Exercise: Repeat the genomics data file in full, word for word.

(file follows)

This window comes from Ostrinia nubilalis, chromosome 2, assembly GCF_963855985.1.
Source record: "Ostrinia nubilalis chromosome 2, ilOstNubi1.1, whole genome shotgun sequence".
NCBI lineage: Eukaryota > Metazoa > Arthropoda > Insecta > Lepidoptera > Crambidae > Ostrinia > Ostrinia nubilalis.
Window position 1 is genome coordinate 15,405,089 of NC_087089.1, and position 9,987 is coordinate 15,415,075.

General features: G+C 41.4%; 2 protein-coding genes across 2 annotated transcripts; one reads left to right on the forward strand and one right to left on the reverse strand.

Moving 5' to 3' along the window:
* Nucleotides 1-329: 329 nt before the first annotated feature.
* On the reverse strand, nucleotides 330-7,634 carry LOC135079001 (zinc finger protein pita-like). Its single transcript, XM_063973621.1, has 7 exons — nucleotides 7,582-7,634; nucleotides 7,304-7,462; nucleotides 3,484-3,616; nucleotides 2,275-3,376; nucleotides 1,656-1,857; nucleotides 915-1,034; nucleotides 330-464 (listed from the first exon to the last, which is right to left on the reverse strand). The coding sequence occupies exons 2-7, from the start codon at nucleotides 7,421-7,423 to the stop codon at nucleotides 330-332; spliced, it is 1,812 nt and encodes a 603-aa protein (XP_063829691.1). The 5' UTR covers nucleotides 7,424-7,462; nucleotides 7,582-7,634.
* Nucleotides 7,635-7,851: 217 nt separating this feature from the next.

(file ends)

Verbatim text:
This window comes from Ostrinia nubilalis, chromosome 2, assembly GCF_963855985.1.
Source record: "Ostrinia nubilalis chromosome 2, ilOstNubi1.1, whole genome shotgun sequence".
NCBI lineage: Eukaryota > Metazoa > Arthropoda > Insecta > Lepidoptera > Crambidae > Ostrinia > Ostrinia nubilalis.
Window position 1 is genome coordinate 15,405,089 of NC_087089.1, and position 9,987 is coordinate 15,415,075.

General features: G+C 41.4%; 2 protein-coding genes across 2 annotated transcripts; one reads left to right on the forward strand and one right to left on the reverse strand.

Moving 5' to 3' along the window:
* Nucleotides 1-329: 329 nt before the first annotated feature.
* On the reverse strand, nucleotides 330-7,634 carry LOC135079001 (zinc finger protein pita-like). Its single transcript, XM_063973621.1, has 7 exons — nucleotides 7,582-7,634; nucleotides 7,304-7,462; nucleotides 3,484-3,616; nucleotides 2,275-3,376; nucleotides 1,656-1,857; nucleotides 915-1,034; nucleotides 330-464 (listed from the first exon to the last, which is right to left on the reverse strand). The coding sequence occupies exons 2-7, from the start codon at nucleotides 7,421-7,423 to the stop codon at nucleotides 330-332; spliced, it is 1,812 nt and encodes a 603-aa protein (XP_063829691.1). The 5' UTR covers nucleotides 7,424-7,462; nucleotides 7,582-7,634.
* Nucleotides 7,635-7,851: 217 nt separating this feature from the next.